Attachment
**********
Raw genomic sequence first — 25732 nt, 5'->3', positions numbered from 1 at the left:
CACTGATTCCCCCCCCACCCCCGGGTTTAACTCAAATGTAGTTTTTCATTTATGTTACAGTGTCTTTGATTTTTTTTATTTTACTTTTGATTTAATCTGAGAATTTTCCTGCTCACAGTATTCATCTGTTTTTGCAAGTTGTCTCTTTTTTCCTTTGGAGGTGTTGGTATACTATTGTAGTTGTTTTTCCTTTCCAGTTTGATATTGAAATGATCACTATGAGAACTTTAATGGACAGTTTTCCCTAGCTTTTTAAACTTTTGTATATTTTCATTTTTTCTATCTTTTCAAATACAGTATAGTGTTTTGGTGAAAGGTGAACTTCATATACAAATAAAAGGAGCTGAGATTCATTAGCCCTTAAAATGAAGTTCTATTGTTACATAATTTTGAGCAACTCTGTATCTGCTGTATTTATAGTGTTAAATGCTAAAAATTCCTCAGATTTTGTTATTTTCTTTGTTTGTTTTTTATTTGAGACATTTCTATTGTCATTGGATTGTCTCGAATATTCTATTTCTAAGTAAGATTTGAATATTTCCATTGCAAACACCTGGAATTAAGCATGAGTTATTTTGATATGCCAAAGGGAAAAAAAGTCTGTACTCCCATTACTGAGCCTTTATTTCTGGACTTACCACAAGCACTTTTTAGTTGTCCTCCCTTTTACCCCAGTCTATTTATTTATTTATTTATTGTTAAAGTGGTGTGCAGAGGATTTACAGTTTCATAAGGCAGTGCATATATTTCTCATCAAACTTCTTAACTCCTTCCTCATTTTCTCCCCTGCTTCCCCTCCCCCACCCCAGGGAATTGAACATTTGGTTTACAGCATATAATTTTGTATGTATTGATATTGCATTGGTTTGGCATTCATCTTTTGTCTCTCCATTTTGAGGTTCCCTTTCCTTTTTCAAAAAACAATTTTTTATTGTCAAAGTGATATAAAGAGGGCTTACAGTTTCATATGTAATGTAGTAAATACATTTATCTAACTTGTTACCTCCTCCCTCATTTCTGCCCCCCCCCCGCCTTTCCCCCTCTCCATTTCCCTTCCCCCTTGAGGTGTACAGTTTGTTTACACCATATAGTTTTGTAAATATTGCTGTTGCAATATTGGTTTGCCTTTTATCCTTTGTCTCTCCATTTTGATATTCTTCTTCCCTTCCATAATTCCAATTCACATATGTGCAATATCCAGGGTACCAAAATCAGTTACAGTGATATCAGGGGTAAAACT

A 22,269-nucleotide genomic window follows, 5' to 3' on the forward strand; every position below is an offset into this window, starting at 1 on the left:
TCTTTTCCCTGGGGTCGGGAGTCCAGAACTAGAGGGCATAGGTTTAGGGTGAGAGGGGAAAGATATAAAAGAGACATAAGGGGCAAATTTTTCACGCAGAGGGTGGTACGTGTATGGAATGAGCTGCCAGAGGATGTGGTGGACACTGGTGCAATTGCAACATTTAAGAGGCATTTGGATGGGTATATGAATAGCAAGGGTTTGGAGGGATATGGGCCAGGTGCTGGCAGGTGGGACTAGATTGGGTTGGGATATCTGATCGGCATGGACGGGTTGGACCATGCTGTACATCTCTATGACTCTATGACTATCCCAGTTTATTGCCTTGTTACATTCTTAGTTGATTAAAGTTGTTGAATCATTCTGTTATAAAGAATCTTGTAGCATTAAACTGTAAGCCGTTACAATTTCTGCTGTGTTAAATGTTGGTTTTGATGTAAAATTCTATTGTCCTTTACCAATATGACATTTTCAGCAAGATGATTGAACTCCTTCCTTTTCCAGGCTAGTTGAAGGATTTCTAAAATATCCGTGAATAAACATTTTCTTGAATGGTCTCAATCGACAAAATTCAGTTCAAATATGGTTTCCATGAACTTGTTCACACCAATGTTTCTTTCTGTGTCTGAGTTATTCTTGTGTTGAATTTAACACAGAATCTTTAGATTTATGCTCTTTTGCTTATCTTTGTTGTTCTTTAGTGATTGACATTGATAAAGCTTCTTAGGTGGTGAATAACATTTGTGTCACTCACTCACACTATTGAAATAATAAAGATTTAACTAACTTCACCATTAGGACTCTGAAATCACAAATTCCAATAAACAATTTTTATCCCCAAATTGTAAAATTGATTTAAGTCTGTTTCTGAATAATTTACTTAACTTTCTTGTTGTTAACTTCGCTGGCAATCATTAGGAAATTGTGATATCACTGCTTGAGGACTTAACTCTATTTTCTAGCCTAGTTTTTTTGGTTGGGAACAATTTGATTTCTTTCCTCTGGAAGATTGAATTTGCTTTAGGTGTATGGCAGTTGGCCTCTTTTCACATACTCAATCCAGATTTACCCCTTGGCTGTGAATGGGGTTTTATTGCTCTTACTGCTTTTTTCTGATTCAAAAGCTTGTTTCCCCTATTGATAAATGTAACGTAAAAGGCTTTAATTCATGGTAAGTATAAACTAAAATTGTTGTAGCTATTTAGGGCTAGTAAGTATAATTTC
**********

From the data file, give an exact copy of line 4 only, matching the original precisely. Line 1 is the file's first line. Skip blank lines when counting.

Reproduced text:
TCTTTTCCCTGGGGTCGGGAGTCCAGAACTAGAGGGCATAGGTTTAGGGTGAGAGGGGAAAGATATAAAAGAGACATAAGGGGCAAATTTTTCACGCAGAGGGTGGTACGTGTATGGAATGAGCTGCCAGAGGATGTGGTGGACACTGGTGCAATTGCAACATTTAAGAGGCATTTGGATGGGTATATGAATAGCAAGGGTTTGGAGGGATATGGGCCAGGTGCTGGCAGGTGGGACTAGATTGGGTTGGGATATCTGATCGGCATGGACGGGTTGGACCATGCTGTACATCTCTATGACTCTATGACTATCCCAGTTTATTGCCTTGTTACATTCTTAGTTGATTAAAGTTGTTGAATCATTCTGTTATAAAGAATCTTGTAGCATTAAACTGTAAGCCGTTACAATTTCTGCTGTGTTAAATGTTGGTTTTGATGTAAAATTCTATTGTCCTTTACCAATATGACATTTTCAGCAAGATGATTGAACTCCTTCCTTTTCCAGGCTAGTTGAAGGATTTCTAAAATATCCGTGAATAAACATTTTCTTGAATGGTCTCAATCGACAAAATTCAGTTCAAATATGGTTTCCATGAACTTGTTCACACCAATGTTTCTTTCTGTGTCTGAGTTATTCTTGTGTTGAATTTAACACAGAATCTTTAGATTTATGCTCTTTTGCTTATCTTTGTTGTTCTTTAGTGATTGACATTGATAAAGCTTCTTAGGTGGTGAATAACATTTGTGTCACTCACTCACACTATTGAAATAATAAAGATTTAACTAACTTCACCATTAGGACTCTGAAATCACAAATTCCAATAAACAATTTTTATCCCCAAATTGTAAAATTGATTTAAGTCTGTTTCTGAATAATTTACTTAACTTTCTTGTTGTTAACTTCGCTGGCAATCATTAGGAAATTGTGATATCACTGCTTGAGGACTTAACTCTATTTTCTAGCCTAGTTTTTTTGGTTGGGAACAATTTGATTTCTTTCCTCTGGAAGATTGAATTTGCTTTAGGTGTATGGCAGTTGGCCTCTTTTCACATACTCAATCCAGATTTACCCCTTGGCTGTGAATGGGGTTTTATTGCTCTTACTGCTTTTTTCTGATTCAAAAGCTTGTTTCCCCTATTGATAAATGTAACGTAAAAGGCTTTAATTCATGGTAAGTATAAACTAAAATTGTTGTAGCTATTTAGGGCTAGTAAGTATAATTTC